Sunday January 24, 2021
United Airlines Releases Earnings Report
The company reported total operating revenue of $3.4 billion for the quarter, down 68.7% from the prior year's quarter. For the full year, United reported revenue of $15.4 billion, down from $43.3 billion in 2019.
"Aggressively managing the challenges of 2020 depended on our innovation and fast-paced decision making," said United Airlines CEO Scott Kirby. "But, the truth is that COVID-19 has changed United Airlines forever. The passion, teamwork and perseverance that the United team showed in 2020 is exactly what will help us build a new United Airlines that's better, stronger and more profitable than ever."
United posted a net loss of $1.9 billion during the quarter, down from net income of $641 million during the same quarter last year. For the full year, the company reported a net loss of $7.1 billion, down from $3.0 billion in net income for 2019.
United Airlines measures its capacity in available seat miles, which equals the number of available seats multiplied by miles flown. For the fourth quarter, United's available seat miles fell 56.8% from the same quarter last year. For the full year, available seat miles fell 56.9%. Total revenue per available seat mile fell 27.5% during the quarter and 17.7% for the full year.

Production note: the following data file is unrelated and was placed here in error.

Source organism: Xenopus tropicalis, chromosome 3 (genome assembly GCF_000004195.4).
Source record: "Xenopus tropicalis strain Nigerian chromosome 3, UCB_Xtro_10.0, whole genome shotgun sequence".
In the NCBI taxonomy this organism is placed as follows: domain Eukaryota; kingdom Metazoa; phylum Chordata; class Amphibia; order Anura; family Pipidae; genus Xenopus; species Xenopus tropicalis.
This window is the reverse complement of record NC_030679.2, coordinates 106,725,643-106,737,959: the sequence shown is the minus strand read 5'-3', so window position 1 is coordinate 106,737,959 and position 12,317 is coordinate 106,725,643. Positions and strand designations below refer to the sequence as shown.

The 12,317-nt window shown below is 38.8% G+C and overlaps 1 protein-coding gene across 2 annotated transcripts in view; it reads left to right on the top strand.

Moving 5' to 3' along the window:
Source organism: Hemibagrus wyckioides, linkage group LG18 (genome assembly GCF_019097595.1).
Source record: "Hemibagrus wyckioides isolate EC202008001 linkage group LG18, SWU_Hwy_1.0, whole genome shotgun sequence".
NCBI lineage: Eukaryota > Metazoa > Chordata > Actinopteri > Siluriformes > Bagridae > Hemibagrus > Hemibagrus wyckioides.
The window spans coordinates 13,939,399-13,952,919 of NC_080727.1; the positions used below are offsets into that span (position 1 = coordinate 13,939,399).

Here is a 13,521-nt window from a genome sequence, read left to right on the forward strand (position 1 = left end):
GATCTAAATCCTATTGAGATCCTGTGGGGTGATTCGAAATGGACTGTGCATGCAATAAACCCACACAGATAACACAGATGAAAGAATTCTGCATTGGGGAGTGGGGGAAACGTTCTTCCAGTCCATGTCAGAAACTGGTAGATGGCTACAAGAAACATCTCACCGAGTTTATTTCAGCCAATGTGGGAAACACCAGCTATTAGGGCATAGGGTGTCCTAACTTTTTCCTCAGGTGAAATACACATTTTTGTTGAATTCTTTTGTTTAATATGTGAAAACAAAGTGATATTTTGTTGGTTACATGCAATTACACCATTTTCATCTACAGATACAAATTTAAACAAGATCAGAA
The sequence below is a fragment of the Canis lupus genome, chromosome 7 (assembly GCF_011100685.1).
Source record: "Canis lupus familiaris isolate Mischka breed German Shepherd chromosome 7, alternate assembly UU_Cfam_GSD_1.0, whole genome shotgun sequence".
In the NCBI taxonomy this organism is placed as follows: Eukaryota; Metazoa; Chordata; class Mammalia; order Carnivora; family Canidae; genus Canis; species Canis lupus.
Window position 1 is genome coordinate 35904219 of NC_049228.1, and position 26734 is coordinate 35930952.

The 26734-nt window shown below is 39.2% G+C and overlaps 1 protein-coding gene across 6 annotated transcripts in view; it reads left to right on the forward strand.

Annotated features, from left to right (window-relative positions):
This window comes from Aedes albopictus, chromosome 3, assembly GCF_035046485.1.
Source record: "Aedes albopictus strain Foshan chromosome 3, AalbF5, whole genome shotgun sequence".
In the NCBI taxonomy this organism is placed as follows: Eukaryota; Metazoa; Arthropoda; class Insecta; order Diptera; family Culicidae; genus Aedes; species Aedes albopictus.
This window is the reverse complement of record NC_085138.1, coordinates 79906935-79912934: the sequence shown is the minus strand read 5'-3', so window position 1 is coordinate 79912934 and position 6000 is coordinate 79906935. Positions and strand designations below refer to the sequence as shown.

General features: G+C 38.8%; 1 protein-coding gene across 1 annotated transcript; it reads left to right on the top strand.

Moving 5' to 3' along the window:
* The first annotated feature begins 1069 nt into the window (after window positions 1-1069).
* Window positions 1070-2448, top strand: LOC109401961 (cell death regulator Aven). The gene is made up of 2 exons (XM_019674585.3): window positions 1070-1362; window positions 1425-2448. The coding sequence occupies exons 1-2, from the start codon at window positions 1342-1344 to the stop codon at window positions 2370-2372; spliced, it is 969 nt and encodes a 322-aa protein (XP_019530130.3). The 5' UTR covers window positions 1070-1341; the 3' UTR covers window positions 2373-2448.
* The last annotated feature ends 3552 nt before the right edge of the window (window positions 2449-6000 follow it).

United Airlines Holdings, Inc. (UAL) shares ended the week at $42.14, down 5.5% for the week.
Bank of America Reports Earnings
Bank of America Corporation (BAC) released its latest quarterly and full-year earnings on Tuesday, January 19. The company's revenue and net income fell year-over-year.
Revenue came in at $20.1 billion during the fourth quarter, down from $22.3 billion at this time last year. For the full year, the company reported revenue of $85.5 billion.
"During 2020, we witnessed the dramatic effects of the health crisis on the economy and our company's operations," said Bank of America CEO Brian Moynihan. "In the fourth quarter, we continued to see signs of a recovery, led by increased consumer spending, stabilizing loan demand by our commercial customers, and strong markets and investing activity."
The company reported net income of $5.5 billion for the quarter, down from $7.0 billion last year at this time. For the full year, Bank of America posted $17.9 billion in net income.
Bank of America's Consumer Banking segment brought in net income of $2.6 billion during the quarter. In addition, it originated 343,000 Paycheck Protection Program loans during 2020 with total outstanding balances at $23 billion. The segment also noted a 23% increase in deposits for the quarter, up to $885 billion.
Bank of America Corporation (BAC) shares ended the week at $31.55, down 2.9% for the week.
Procter & Gamble Posts Quarterly Earnings
The Procter & Gamble Company (PG) reported its second quarter earnings on Wednesday, January 20. The company posted an increase in net sales for the quarter.
Net sales for the quarter were $19.7 billion. This was an 8% increase from $18.2 billion during the same quarter last year.